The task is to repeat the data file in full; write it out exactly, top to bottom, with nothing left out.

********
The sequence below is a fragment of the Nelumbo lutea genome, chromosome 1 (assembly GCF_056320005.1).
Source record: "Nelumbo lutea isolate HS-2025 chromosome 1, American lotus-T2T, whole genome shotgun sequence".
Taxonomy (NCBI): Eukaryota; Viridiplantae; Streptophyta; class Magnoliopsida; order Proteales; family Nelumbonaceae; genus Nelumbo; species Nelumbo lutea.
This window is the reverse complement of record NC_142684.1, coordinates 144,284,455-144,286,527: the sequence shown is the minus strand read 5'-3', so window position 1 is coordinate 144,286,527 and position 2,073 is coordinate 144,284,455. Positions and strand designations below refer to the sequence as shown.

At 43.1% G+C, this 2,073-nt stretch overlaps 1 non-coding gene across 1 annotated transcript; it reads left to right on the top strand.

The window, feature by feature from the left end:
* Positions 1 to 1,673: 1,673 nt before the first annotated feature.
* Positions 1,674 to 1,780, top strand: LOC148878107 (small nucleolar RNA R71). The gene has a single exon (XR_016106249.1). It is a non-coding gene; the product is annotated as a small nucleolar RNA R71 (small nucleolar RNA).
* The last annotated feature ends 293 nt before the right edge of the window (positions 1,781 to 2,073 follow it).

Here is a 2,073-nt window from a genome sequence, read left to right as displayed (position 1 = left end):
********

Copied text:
The sequence below is a fragment of the Nelumbo lutea genome, chromosome 1 (assembly GCF_056320005.1).
Source record: "Nelumbo lutea isolate HS-2025 chromosome 1, American lotus-T2T, whole genome shotgun sequence".
Taxonomy (NCBI): Eukaryota; Viridiplantae; Streptophyta; class Magnoliopsida; order Proteales; family Nelumbonaceae; genus Nelumbo; species Nelumbo lutea.
This window is the reverse complement of record NC_142684.1, coordinates 144,284,455-144,286,527: the sequence shown is the minus strand read 5'-3', so window position 1 is coordinate 144,286,527 and position 2,073 is coordinate 144,284,455. Positions and strand designations below refer to the sequence as shown.

At 43.1% G+C, this 2,073-nt stretch overlaps 1 non-coding gene across 1 annotated transcript; it reads left to right on the top strand.

The window, feature by feature from the left end:
* Positions 1 to 1,673: 1,673 nt before the first annotated feature.
* Positions 1,674 to 1,780, top strand: LOC148878107 (small nucleolar RNA R71). The gene has a single exon (XR_016106249.1). It is a non-coding gene; the product is annotated as a small nucleolar RNA R71 (small nucleolar RNA).
* The last annotated feature ends 293 nt before the right edge of the window (positions 1,781 to 2,073 follow it).

Here is a 2,073-nt window from a genome sequence, read left to right as displayed (position 1 = left end):